Indoor Air Cartoon Journal, October 2019, Volume 2, #81
The reduction to the sources of 1, 3-butadiene, benzene, and polycyclic aromatic hydrocarbons air pollutants will likely reduce the risk factor for childhood leukemia occurrence. While technology development should strive towards the use of alternative products that do not emit these toxic pollutants, efforts should also be made to manage the current predicaments. The development of building products or designs that reduce the outdoor to indoor transport of the toxic pollutants, especially in naturally ventilated buildings, will minimize exposure and the risk factor. Most of the exposures to these toxic pollutants occur in the indoor environment, while many sources of these pollutants are from the outdoor environment.
While there have been several studies documenting how outdoor air pollution is a burden to the indoor environment, research funding continues to be channeled in the same direction. Contentious efforts and funding should be directed towards the reduction of outdoor to indoor transport of pollutants in naturally ventilated buildings. Such research and development efforts will benefit the vulnerable – the children, sick, and elderly – that spend most of their time in the indoor environment. In addition to considering the functionality of the products, other building performance mandates should be taking into consideration. The other performance mandates include visual/light, acoustic, thermal, spatial, and product integrity – fire safety, buildability, maintainability, and lifecycle costing.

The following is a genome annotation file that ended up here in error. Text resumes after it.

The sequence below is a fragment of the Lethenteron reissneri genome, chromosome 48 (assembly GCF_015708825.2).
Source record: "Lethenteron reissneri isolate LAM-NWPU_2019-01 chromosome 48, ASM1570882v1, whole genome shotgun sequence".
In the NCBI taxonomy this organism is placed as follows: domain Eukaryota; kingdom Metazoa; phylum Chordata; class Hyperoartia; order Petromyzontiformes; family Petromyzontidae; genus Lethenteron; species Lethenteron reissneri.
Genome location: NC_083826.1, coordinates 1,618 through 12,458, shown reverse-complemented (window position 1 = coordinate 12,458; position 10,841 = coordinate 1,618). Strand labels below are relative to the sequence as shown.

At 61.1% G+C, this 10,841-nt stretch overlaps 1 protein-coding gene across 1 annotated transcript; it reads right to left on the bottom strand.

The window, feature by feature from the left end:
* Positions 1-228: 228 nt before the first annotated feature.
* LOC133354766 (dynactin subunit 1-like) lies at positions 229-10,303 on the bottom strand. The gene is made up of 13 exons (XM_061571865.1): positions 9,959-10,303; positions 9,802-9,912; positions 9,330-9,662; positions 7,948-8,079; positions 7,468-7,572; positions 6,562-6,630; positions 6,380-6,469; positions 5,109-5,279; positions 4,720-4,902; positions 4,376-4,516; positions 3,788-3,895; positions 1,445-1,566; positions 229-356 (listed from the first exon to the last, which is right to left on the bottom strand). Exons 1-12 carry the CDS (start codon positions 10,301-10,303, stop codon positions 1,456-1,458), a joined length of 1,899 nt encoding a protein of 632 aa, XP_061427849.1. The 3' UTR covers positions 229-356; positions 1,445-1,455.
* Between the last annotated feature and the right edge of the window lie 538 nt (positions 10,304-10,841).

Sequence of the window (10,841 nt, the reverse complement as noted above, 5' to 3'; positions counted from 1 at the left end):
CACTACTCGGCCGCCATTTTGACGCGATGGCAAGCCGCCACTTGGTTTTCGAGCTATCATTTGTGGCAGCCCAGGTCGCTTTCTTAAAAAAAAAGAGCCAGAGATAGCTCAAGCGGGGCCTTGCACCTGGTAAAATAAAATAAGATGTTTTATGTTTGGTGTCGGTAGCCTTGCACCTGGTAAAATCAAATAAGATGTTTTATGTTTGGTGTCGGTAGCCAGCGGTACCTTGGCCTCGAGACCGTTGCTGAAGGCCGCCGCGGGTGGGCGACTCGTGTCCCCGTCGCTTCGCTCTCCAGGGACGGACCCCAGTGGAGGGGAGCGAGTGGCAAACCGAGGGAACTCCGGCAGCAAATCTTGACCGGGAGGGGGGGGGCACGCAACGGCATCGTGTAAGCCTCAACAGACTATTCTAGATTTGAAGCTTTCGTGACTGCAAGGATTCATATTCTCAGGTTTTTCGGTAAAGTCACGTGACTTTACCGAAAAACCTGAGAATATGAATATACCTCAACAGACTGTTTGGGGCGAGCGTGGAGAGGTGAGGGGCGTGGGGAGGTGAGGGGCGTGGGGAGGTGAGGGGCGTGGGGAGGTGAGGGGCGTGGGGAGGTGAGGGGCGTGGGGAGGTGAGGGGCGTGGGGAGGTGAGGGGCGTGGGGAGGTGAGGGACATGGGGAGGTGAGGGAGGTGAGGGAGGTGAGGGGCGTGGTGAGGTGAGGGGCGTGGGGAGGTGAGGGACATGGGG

Do you want to read more about this topic? Read Heck et al. (2013), Snyder (2012), and Symanski et al. (2016) papers.